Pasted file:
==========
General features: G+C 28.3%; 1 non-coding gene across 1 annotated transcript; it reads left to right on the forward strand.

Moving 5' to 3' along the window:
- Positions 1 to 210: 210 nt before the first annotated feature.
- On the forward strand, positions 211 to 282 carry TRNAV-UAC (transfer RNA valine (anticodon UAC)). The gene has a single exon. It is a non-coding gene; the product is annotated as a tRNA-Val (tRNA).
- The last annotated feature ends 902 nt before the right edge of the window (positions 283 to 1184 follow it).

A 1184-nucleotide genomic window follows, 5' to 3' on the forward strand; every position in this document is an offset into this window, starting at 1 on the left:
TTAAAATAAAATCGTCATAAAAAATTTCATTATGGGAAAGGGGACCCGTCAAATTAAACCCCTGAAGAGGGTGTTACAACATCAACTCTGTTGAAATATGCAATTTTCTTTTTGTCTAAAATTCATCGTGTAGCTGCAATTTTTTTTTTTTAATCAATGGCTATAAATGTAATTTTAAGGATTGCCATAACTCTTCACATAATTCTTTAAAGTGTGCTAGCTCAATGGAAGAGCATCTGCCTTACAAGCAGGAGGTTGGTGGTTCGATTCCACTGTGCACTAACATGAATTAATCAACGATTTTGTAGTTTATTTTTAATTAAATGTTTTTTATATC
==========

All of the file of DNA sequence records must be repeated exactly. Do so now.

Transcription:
General features: G+C 28.3%; 1 non-coding gene across 1 annotated transcript; it reads left to right on the forward strand.

Moving 5' to 3' along the window:
- Positions 1 to 210: 210 nt before the first annotated feature.
- On the forward strand, positions 211 to 282 carry TRNAV-UAC (transfer RNA valine (anticodon UAC)). The gene has a single exon. It is a non-coding gene; the product is annotated as a tRNA-Val (tRNA).
- The last annotated feature ends 902 nt before the right edge of the window (positions 283 to 1184 follow it).

A 1184-nucleotide genomic window follows, 5' to 3' on the forward strand; every position in this document is an offset into this window, starting at 1 on the left:
TTAAAATAAAATCGTCATAAAAAATTTCATTATGGGAAAGGGGACCCGTCAAATTAAACCCCTGAAGAGGGTGTTACAACATCAACTCTGTTGAAATATGCAATTTTCTTTTTGTCTAAAATTCATCGTGTAGCTGCAATTTTTTTTTTTTAATCAATGGCTATAAATGTAATTTTAAGGATTGCCATAACTCTTCACATAATTCTTTAAAGTGTGCTAGCTCAATGGAAGAGCATCTGCCTTACAAGCAGGAGGTTGGTGGTTCGATTCCACTGTGCACTAACATGAATTAATCAACGATTTTGTAGTTTATTTTTAATTAAATGTTTTTTATATC